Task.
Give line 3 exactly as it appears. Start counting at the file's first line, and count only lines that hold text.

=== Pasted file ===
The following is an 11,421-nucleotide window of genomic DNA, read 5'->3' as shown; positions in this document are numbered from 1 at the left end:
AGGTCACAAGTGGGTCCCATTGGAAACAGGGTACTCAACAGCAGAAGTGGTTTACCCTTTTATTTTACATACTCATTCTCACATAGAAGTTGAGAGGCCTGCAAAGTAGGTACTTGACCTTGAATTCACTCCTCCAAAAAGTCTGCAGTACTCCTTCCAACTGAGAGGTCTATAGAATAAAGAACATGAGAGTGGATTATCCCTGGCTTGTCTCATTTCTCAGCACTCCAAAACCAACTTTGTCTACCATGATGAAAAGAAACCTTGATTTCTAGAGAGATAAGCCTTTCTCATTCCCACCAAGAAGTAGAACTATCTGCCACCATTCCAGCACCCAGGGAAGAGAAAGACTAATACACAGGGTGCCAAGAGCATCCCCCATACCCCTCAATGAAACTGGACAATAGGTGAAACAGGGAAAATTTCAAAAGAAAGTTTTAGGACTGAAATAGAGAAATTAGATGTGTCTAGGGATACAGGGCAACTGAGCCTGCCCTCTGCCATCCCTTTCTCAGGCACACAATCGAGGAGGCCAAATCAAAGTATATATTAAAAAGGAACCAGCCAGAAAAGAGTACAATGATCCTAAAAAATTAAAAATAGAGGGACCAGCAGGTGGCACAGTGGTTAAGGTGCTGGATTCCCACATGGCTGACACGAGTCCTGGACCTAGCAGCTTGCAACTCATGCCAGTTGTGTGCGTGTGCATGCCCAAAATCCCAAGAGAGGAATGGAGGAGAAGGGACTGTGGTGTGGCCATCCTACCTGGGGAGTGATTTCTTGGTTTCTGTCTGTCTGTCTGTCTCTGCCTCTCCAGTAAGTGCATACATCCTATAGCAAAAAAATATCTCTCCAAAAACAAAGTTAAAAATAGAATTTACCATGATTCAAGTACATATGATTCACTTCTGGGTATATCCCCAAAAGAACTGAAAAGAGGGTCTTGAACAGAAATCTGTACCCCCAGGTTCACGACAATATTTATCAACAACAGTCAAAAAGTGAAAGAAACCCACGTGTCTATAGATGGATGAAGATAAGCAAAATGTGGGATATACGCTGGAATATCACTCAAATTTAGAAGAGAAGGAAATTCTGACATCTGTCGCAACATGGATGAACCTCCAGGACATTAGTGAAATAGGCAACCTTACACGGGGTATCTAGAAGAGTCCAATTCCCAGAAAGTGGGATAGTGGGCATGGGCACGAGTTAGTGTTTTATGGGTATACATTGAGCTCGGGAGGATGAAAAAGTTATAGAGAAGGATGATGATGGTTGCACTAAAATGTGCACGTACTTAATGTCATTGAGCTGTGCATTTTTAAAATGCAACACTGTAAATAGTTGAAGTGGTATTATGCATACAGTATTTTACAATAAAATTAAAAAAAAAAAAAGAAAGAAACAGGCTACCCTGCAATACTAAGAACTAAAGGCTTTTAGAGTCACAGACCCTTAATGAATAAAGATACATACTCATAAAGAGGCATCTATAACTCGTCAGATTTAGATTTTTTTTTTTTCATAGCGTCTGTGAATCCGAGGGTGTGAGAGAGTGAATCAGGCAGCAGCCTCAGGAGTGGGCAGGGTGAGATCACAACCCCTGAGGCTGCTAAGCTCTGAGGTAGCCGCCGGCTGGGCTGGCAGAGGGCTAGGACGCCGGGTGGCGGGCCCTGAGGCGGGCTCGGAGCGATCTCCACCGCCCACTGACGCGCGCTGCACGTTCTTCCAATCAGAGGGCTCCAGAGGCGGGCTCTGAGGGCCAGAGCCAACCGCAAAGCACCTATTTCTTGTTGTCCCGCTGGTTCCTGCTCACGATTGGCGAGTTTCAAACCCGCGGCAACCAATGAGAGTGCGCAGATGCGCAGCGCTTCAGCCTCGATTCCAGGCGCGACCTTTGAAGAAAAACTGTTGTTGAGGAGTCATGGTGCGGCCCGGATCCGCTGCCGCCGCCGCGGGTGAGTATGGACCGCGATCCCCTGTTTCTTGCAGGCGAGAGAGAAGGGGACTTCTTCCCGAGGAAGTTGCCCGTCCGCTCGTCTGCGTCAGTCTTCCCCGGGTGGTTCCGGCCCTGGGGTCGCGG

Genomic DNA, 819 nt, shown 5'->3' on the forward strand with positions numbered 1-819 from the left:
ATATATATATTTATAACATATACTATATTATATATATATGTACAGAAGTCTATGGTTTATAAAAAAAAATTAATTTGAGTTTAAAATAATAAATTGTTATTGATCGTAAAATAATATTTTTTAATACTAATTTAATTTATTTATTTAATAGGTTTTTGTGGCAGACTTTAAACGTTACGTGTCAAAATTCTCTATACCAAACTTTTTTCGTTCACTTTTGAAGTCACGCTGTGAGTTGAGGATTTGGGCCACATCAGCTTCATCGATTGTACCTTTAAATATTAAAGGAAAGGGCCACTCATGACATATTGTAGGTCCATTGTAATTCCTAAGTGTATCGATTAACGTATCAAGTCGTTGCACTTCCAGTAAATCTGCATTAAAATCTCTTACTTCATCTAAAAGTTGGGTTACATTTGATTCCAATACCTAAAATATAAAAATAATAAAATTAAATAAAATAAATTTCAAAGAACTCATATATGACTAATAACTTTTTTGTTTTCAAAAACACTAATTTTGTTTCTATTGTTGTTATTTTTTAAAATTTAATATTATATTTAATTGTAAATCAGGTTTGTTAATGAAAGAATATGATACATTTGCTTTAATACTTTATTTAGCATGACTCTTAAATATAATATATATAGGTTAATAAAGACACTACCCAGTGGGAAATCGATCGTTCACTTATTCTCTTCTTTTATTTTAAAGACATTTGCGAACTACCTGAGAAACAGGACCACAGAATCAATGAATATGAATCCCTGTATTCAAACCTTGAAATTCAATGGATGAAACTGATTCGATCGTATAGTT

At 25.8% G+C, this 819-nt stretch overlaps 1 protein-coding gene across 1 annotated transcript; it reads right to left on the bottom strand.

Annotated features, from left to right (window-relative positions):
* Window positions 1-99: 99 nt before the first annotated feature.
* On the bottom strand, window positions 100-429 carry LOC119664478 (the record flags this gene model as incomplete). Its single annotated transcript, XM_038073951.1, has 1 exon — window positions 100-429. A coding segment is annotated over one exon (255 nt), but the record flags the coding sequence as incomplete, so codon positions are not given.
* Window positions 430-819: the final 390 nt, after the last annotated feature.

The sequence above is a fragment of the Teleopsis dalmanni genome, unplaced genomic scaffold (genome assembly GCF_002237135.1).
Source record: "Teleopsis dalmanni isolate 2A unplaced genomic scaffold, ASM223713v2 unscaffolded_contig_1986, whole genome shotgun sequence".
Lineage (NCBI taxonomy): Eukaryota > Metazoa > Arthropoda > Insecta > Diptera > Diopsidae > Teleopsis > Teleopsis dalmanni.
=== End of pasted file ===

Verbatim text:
Genomic DNA, 819 nt, shown 5'->3' on the forward strand with positions numbered 1-819 from the left: